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LETTER TO EDITOR  
Year : 2013  |  Volume : 56  |  Issue : 3  |  Page : 327-328
Ovarian sertoliform endometrioid carcinoma: A diagnostic dilemma


Department of Pathology, IGMC, Shimla, Himachal Pradesh, India

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Date of Web Publication24-Oct-2013
 

How to cite this article:
Bakshi N, Gupta N, Mahajan V. Ovarian sertoliform endometrioid carcinoma: A diagnostic dilemma . Indian J Pathol Microbiol 2013;56:327-8

How to cite this URL:
Bakshi N, Gupta N, Mahajan V. Ovarian sertoliform endometrioid carcinoma: A diagnostic dilemma . Indian J Pathol Microbiol [serial online] 2013 [cited 2019 Jun 26];56:327-8. Available from: http://www.ijpmonline.org/text.asp?2013/56/3/327/120419


Sir,

Ovarian endometrioid carcinomas with sertoliform features (SECs) are rare and often misinterpreted as sex cord-stromal tumors. A 54-year-old female presented with pelvic "heaviness" and progressive abdominal enlargement of 2 months duration following a postmenopausal interval of 13 years. Investigations revealed a large, heterogeneous right ovarian mass with multiple space-occupying lesions in the liver. No signs of virilization were noted clinically. Preoperative CA-125 level was 185 U/ml. On gross examination of the total hysterectomy specimen, the right ovary was replaced by an irregular bosselated mass measuring 25 × 13 × 8 cm with a lobulated, friable, predominantly solid, gray-brown to yellow cut surface.

Microscopic examination revealed anastomosing hollow and solid tubules lined by single to pseudostratified columnar lining epithelium showing mild nuclear pleomorphism and focal nuclear rounding separated by thin fibrous stroma [Figure 1], [Figure 2]. Typical areas of endometrioid carcinoma and squamous differentiation were not identified even on extensive sampling. Tumor cells were strongly immunoreactive for epithelial membrane antigen (EMA) but negative for inhibin, thus confirming the diagnosis of SEC ovary.
Figure 1: Anastomosing hollow and solid tubules lined by pseudostratified epithelium and separated by loose connective tissue stroma (hematoxylin and eosin, ×100)

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Figure 2: Anastomosing hollow and solid tubules lined by pseudostratified epithelium and separated by loose connective tissue stroma (hematoxylin and eosin, 400)

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First described by Young et al. and Roth et al. in 1982, SEC of the ovary is a rare entity that assumes particular significance, given its histological similarity to sex cord-stromal tumors of pure Sertoli cell type (SCT) and Sertoli Leydig cell type (SLCT) which may serve as a potential diagnostic pitfall even for experienced pathologists. [1] However, despite histologic similarity, there are important clinical differences between these two entities. Patients with SLCTs tend to be younger, and up to 50% may exhibit hormonal manifestations such as virilization. [2] In contrast, SEC occurs almost exclusively in postmenopausal women with an average age of 68 years. [2] Virilizing symptoms, though uncommon in endometrioid carcinoma, may be encountered in the sertoliform variant, thus compounding the diagnostic difficulty. [3]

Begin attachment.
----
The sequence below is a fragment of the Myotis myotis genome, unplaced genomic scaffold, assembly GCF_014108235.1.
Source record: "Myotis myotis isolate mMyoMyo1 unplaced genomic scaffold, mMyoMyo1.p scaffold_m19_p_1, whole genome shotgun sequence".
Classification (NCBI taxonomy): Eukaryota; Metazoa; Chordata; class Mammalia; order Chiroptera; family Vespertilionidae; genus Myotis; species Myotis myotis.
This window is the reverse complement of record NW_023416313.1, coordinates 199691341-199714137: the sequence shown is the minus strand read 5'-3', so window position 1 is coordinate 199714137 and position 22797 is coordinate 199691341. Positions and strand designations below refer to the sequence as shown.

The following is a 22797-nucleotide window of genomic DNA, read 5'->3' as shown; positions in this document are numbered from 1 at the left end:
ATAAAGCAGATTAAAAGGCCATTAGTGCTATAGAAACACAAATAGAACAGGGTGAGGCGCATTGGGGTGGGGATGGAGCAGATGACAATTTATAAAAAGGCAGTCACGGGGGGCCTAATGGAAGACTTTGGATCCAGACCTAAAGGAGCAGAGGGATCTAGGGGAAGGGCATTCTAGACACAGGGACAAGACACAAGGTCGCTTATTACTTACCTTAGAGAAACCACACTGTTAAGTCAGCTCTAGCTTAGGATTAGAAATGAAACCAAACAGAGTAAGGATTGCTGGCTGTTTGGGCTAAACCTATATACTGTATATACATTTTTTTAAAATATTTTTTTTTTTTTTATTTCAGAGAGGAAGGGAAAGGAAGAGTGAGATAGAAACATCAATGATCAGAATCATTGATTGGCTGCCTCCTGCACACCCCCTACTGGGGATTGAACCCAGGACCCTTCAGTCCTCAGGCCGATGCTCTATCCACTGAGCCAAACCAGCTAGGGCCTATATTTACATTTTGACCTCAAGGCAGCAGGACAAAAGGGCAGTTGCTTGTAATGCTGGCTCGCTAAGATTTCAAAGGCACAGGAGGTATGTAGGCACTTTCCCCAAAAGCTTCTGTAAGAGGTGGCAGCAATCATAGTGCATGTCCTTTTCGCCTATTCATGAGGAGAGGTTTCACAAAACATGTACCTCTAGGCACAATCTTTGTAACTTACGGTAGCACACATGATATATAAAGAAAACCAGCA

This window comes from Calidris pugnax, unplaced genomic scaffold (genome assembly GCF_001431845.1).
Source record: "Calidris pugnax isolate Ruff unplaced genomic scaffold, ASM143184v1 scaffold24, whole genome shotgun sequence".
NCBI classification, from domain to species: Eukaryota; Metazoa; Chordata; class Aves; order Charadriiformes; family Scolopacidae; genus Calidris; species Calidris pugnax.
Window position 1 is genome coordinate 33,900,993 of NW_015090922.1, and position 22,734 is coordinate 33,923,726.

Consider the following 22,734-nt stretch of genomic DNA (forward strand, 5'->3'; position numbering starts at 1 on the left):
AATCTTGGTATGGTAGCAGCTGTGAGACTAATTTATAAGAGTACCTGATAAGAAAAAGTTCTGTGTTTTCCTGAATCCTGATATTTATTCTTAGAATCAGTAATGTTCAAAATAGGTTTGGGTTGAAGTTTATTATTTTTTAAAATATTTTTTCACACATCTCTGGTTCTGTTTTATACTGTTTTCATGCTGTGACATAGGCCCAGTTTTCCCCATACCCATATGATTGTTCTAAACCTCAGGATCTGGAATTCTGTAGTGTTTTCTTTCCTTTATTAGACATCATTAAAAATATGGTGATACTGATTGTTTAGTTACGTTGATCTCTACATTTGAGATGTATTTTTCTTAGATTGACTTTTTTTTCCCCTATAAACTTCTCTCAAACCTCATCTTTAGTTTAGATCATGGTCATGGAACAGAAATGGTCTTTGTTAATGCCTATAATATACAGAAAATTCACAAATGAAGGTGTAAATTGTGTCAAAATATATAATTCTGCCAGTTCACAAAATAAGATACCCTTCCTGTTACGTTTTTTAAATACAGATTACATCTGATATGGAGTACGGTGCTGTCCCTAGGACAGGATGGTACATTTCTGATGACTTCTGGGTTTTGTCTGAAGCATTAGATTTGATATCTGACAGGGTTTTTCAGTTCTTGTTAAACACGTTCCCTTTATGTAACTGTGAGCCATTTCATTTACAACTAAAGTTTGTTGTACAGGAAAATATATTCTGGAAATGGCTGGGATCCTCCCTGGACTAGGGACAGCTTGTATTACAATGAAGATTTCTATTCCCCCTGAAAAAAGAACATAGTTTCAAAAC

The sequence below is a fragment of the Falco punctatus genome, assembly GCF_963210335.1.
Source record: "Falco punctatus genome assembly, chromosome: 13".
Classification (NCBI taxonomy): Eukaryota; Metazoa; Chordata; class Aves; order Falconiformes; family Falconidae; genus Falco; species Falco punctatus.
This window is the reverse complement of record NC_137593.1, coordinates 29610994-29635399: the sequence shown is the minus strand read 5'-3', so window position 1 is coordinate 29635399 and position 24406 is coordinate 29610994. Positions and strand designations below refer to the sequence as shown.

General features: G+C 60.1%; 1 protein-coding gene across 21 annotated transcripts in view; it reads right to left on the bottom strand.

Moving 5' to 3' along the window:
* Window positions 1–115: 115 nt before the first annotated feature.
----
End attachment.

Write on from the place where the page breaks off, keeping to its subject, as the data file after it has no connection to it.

Microscopically, typical glands of endometrioid carcinoma, squamous differentiation, or an adenofibroma component are each present in 75% of SECs, facilitating their recognition as an endometrioid carcinoma. [1] Other factors that may favor SEC include ciliated elements, presence of endometriosis, concomitant adenocarcinoma of the endometrium, and mucin at the apical borders of the tumor cells, though occasionally heterologous elements in SCLTs may consist of mucinous glands. [4] Immunohistochemistry is of great value in the differential diagnosis; immunostains for alpha-inhibin and calretinin are positive in most neoplastic Sertoli cells but negative in the cells of endometrioid carcinoma, while positive EMA immunostains favor SEC. [5]

Majority of SECs described in the literature have been originally misdiagnosed as SCT and SLCT. [1] Consequently, before establishing a diagnosis of SCT or SLCT, especially in postmenopausal patients, extensive sampling of the specimen and search for foci of typical endometrioid carcinoma and squamous or clear cell elements is mandatory. To eradicate doubt, the diagnosis can be confirmed by immunohistochemical study. Recognition of this tumor is important as it is a well-differentiated, low-grade malignancy that displays a good prognosis when confined to the ovary. [3],[4]

 
   References Top

1.Young RH, Prat J, Scully RE. Ovarian endometrioid carcinomas resembling sex cord-stromal tumors: A clinicopathological analysis of 13 cases. Am J Surg Pathol 1982;6:513-22.  Back to cited text no. 1
    
2.Remadi S, Ismail A, Tawil A, Mac Gee W. Ovarian sertoliform endometrioid carcinoma. Virchows Arch 1995;426:533-6.  Back to cited text no. 2
    
3.Ordi J, Schammel DP, Rasekh L, Tavassoli FA. Sertoliform endometrioid carcinomas of the ovary: A clinicopathologic and immunohistochemical study of 13 cases. Mod Pathol 1999;12:933-40.  Back to cited text no. 3
    
4.Misir A, Sur M. Sertoliform endometrioid carcinoma of the ovary: A potential diagnostic pitfall. Arch Pathol Lab Med 2007;131:979-81.  Back to cited text no. 4
    
5.Prat J. Ovarian carcinomas, including secondary tumours: Diagnostically challenging areas. Mod Pathol 2005;18:S99-111.  Back to cited text no. 5
    

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Correspondence Address:
Neha Bakshi
Flat no. 2, First floor, Nikunj Bhawan, Anji, Vikasnagar, Shimla - 171 009, Himachal Pradesh
India
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Source of Support: None, Conflict of Interest: None


DOI: 10.4103/0377-4929.120419

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